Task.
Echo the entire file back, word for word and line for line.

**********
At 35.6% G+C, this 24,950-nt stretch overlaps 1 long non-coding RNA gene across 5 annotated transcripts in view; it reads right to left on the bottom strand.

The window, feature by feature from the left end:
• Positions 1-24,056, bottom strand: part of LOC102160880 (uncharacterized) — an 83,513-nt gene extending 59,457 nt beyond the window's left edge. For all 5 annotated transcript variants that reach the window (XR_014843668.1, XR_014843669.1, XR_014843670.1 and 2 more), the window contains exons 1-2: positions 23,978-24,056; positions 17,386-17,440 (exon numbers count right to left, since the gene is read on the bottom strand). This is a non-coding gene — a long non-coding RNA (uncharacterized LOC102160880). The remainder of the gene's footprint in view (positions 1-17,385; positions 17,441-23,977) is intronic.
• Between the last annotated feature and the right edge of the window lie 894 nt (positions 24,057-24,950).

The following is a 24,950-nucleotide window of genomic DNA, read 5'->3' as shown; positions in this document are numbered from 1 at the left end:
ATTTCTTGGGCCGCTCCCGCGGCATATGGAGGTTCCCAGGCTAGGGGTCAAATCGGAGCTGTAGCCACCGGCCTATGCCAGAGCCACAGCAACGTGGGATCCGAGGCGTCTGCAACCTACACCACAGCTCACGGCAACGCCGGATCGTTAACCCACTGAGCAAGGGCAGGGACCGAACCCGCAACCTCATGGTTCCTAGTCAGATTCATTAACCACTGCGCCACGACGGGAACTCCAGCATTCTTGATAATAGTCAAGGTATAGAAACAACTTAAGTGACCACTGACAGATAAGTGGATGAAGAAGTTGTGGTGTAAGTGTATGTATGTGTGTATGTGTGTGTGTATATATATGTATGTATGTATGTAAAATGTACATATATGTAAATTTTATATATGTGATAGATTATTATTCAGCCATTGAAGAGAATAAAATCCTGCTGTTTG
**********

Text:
At 35.6% G+C, this 24,950-nt stretch overlaps 1 long non-coding RNA gene across 5 annotated transcripts in view; it reads right to left on the bottom strand.

The window, feature by feature from the left end:
• Positions 1-24,056, bottom strand: part of LOC102160880 (uncharacterized) — an 83,513-nt gene extending 59,457 nt beyond the window's left edge. For all 5 annotated transcript variants that reach the window (XR_014843668.1, XR_014843669.1, XR_014843670.1 and 2 more), the window contains exons 1-2: positions 23,978-24,056; positions 17,386-17,440 (exon numbers count right to left, since the gene is read on the bottom strand). This is a non-coding gene — a long non-coding RNA (uncharacterized LOC102160880). The remainder of the gene's footprint in view (positions 1-17,385; positions 17,441-23,977) is intronic.
• Between the last annotated feature and the right edge of the window lie 894 nt (positions 24,057-24,950).

The following is a 24,950-nucleotide window of genomic DNA, read 5'->3' as shown; positions in this document are numbered from 1 at the left end:
ATTTCTTGGGCCGCTCCCGCGGCATATGGAGGTTCCCAGGCTAGGGGTCAAATCGGAGCTGTAGCCACCGGCCTATGCCAGAGCCACAGCAACGTGGGATCCGAGGCGTCTGCAACCTACACCACAGCTCACGGCAACGCCGGATCGTTAACCCACTGAGCAAGGGCAGGGACCGAACCCGCAACCTCATGGTTCCTAGTCAGATTCATTAACCACTGCGCCACGACGGGAACTCCAGCATTCTTGATAATAGTCAAGGTATAGAAACAACTTAAGTGACCACTGACAGATAAGTGGATGAAGAAGTTGTGGTGTAAGTGTATGTATGTGTGTATGTGTGTGTGTATATATATGTATGTATGTATGTAAAATGTACATATATGTAAATTTTATATATGTGATAGATTATTATTCAGCCATTGAAGAGAATAAAATCCTGCTGTTTG